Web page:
Debouncing/Delay with the filter of the CCL

With Core Independent Peripherals, completing the debouncing task can be

done without any additional overhead of the CPU. All that is needed is the Cus-

tom Configurable Logic (CCL). The GPIO, where the button is connected is

configured as an asynchronous event generator. The CCL will be the event

user. The signal from the GPIO pin to the CCL input will be transferred with no

delay. The truth table in the CCL is configured so that the output is equal to the

input. The output of the truth table is routed to the filter. For the filter of the CCL,

see Figure 1. It is possible to remove glitches from the input signal and we can

set the delay of the filter to two to five clock cycles (peripheral clock or an alter-

The power of autonomous peripherals:

achieving low-power in real time

native clock) for the output signal. If we use a slow clock of 32 kHz than we have

a delay of 1.5 ms. It is also possible to extend the delay time with a different

clock or with a timer.

Delay with a Timer

For example, Timer/Counter B (TCB) is set up in “Single-Shot” mode. If the

timer gets an event signal it starts counting until it reaches its programmed max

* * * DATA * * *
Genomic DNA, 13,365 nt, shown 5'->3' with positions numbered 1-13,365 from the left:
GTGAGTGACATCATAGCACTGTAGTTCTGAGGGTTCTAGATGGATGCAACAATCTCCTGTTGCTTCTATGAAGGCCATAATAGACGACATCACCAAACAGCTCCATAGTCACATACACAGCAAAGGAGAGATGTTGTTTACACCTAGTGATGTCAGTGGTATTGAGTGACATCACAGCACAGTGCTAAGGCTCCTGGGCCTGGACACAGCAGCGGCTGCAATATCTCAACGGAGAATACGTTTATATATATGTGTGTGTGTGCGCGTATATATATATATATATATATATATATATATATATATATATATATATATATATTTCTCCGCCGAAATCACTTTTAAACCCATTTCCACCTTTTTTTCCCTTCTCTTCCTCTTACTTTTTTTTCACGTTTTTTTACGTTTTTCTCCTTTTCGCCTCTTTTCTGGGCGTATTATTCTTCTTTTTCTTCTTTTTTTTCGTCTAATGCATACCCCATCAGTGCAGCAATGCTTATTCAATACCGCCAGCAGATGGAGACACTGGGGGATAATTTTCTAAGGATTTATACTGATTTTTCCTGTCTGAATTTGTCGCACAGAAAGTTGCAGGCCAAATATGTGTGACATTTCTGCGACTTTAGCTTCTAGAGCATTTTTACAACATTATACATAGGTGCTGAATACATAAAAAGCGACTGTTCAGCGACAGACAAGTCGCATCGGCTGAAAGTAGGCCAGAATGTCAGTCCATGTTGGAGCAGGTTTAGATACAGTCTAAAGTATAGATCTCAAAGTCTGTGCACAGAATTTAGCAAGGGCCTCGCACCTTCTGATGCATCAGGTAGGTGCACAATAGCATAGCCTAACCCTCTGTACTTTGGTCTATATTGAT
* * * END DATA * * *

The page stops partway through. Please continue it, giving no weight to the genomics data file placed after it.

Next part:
value and stops it. The output of the TCB is connected to the CCL. In the CCL

the desired combination of the delay signal can be done. This allows for a very

flexible time delay. Every new event to the TCB timer starts the counting again.

Dead Time Generation

Dead time is used in applications where switches (transistor, FET or IGBT)

are in series between power and ground (GND). If both are activated at the

same time there is a short. An example is an H-bridge configuration common-

ly used for motor control drive. Depending on the application the dead-time

will either be between commutations or between the Pulse-Width Modulation

(PWM) pulses. Dead time between PWM pulses is needed, for example, in

sinusoidal drive and between commutations in 1-pole Brushless DC (BLDC)

motors. Dead-time between PWM pulses can be generated with the timer

Time Code Display (TCD).

To generate dead-time between commutations we need two timers, the Cus-

tom Configurable Logic (CCL) and the AC. Figure 2 and Figure 3 represent the

logic of the truth table of the CCL. The timer TCA generates the base PWM

signal for the motor control. The AC is externally connected to the hall sensor of

the motor and internally connected via the event system to timer TCB. Timer

TCB generates the dead time signal if it gets a signal from the AC. The CCL

combines the TCA (PWM), TCB (dead-time) and the AC signal. The input sig-

nals can be selected directly in the CCL configuration and do not need to use

the Event System. There are hardwired connections between these modules.

The CCL then generates two PWMs, see Figure 4 which drives the switches for

Gregor Sunderdiek, Microchip Technology

Figure 1: Filter of the CCL

Figure 2:

CCL LUT 0 Dead Time Generation

Figure 3:

CCL LUT 1 Dead Time Generation

Figure 4: Timing Diagram of Dead Time Generation